In most martial arts systems, there are many, many techniques that are introduced during the training regimen for one reason or another.  Some techniques or requirements are included because of the historical relevance to the martial arts in general and these are necessary to help in the bonding of yesterday to today.  Other techniques are mandated because of the relevance to system of which they are utilized.  These are the "meat and potatoes" of which make the individual system work to it's fullest.  Then you have techniques of which have no relevance to the system or the past.  They are just movements that have been "thrown in" to fill up space and time.  If these "space fillers" have relevant movement that imitate, lead or follow the general system, then they can be a great asset.  If they introduce no "flowing" support, then they have the potential to cause harm to the martial artist, if the need arises for a natural defense.  If your defenses are not natural, these techniques either won't be used at all or they will be so animated, if and when they are executed, that harm could come to the user.


There are three "trains of thought" among martial arts instructors when it comes to the numbers of techniques within a training system.  Some say that the fewer the techniques the better.  The problem with very few techniques is that most of the "bases" are not covered.  These systems leave "holes" that leaves the practitioner with no defense when a certain situation arises.   Successful martial artist's must be introduced to and trained in as many situations as possible.  At least in this way they will have a better chance of survival.  Others are animate in the fact that they have thousands of techniques of which all are necessary.  If these techniques flow from one to another and/or the students have photographic memories of which their void is able to work from, maybe!  Then you have systems of which they are probably a few hundred that work as a family unit and are necessary in it's unique functionality.  Most instructors in this business of self-defense truly believe that what they are introducing is necessary and functional.  But, from time to time all instructors should take a "step back" and look at what they are promoting as feasible and workable.  The students should be looked at in an unbiased view and see if they are just stumbling around in a false sense of accomplishment or could actually be "worth their salt" when put up against the unknown.  If they ever are confronted with an "unknown" and end up seriously injured because their flashy or "over-kill" technique failed, it is the instructors fault and not the trusting and innocent student.  A martial arts instructor has a tremendous responsibility of which should never be forgot in the day to day activities within in the dojo, dojang or whatever.  A life could hang in the balance when ego blinds common sense.  Techniques must flow from one to the other and work within themselves, so that these  repetitious actions will work from the void in harmony.  Whatever the number, if they "truly" work and flow with the individual, their worth is immeasurable, but if the techniques are choppy and nearly unworkable (or workable only to a specific build or type of individual) or in so many numbers that none can be proficiently performed, they are worthless.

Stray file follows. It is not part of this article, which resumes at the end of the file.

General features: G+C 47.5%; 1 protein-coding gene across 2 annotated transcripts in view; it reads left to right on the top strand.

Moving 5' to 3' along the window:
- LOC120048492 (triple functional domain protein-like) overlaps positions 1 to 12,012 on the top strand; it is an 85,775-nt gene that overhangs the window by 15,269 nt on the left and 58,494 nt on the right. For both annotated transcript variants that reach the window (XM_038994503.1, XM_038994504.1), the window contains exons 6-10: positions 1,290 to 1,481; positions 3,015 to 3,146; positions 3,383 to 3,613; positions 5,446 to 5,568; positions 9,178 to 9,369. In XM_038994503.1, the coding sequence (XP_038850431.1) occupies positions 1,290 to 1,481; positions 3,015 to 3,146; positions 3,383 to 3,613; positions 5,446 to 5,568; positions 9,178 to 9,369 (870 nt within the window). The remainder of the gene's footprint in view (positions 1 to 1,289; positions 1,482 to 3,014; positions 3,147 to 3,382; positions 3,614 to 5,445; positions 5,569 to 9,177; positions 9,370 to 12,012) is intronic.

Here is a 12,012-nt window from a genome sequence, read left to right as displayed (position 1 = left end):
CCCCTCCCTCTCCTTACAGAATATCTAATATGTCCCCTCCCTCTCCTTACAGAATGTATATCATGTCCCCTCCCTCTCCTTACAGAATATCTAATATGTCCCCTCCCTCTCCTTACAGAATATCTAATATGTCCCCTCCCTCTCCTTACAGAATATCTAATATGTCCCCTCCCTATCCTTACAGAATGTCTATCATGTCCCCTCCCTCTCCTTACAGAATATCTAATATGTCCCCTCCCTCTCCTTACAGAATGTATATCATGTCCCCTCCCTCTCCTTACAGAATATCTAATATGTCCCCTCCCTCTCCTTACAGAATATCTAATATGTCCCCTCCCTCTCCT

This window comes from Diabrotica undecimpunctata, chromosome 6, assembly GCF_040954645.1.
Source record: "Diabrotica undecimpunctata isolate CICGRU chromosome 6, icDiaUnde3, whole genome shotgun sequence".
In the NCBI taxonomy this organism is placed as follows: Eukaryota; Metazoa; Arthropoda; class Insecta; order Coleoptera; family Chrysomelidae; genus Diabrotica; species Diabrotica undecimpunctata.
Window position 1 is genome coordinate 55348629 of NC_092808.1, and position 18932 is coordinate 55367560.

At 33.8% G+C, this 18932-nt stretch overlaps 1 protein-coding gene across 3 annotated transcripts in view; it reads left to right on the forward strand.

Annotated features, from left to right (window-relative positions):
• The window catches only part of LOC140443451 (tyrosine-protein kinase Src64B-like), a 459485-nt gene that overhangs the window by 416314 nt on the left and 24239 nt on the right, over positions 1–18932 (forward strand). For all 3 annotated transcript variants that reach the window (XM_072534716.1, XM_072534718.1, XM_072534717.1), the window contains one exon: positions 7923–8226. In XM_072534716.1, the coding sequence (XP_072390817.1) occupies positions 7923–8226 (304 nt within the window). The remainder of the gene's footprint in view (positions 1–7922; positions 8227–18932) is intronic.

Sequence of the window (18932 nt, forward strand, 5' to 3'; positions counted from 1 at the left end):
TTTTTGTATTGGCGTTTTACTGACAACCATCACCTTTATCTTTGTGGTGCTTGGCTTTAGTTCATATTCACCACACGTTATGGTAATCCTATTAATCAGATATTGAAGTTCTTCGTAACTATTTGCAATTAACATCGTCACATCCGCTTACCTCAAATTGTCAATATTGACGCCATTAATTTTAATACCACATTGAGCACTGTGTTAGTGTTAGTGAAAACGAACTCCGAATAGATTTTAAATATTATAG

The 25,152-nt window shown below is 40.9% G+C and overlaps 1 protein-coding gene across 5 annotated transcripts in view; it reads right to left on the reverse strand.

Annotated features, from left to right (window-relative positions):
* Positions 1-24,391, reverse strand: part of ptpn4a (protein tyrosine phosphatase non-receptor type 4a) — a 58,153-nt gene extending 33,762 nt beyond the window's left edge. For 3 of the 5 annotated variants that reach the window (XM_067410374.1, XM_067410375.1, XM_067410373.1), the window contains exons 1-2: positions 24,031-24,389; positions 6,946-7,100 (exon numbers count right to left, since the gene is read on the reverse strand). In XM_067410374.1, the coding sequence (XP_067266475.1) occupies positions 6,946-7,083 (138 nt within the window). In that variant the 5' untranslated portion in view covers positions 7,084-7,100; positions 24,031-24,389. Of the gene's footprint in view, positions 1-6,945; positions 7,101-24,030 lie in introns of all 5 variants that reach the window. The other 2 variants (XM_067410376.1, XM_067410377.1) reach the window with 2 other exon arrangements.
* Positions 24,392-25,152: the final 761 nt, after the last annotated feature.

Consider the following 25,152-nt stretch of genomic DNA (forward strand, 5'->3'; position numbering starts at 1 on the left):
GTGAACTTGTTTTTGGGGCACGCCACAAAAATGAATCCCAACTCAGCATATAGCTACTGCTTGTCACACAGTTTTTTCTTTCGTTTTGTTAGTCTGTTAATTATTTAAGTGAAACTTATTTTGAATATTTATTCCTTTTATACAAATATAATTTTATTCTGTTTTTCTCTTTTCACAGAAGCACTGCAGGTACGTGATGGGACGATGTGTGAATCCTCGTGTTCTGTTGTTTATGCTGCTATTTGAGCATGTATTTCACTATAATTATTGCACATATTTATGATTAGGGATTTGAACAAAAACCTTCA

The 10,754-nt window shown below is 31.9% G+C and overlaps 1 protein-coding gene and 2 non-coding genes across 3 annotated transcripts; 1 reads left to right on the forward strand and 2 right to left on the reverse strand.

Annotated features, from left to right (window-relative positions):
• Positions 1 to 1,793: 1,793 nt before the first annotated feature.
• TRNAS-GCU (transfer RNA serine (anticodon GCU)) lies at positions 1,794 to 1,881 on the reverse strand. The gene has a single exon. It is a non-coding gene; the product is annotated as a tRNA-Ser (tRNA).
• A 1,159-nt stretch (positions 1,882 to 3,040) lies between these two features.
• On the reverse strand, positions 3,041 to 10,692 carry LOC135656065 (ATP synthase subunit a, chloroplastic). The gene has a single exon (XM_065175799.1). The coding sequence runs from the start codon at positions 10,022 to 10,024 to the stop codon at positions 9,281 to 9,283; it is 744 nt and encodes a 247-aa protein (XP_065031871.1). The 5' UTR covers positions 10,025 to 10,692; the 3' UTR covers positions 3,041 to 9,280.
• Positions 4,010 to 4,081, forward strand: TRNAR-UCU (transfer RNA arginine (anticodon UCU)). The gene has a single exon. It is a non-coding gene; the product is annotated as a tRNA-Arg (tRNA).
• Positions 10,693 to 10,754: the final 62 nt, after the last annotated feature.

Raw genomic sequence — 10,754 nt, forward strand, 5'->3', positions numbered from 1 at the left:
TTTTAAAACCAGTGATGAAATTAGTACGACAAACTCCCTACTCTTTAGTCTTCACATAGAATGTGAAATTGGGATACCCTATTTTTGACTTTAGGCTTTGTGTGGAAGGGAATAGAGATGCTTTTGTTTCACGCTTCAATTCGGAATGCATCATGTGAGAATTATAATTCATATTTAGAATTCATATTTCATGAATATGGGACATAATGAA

An Abundance of Useable Tools

or

An Over-Flowing Trash Can?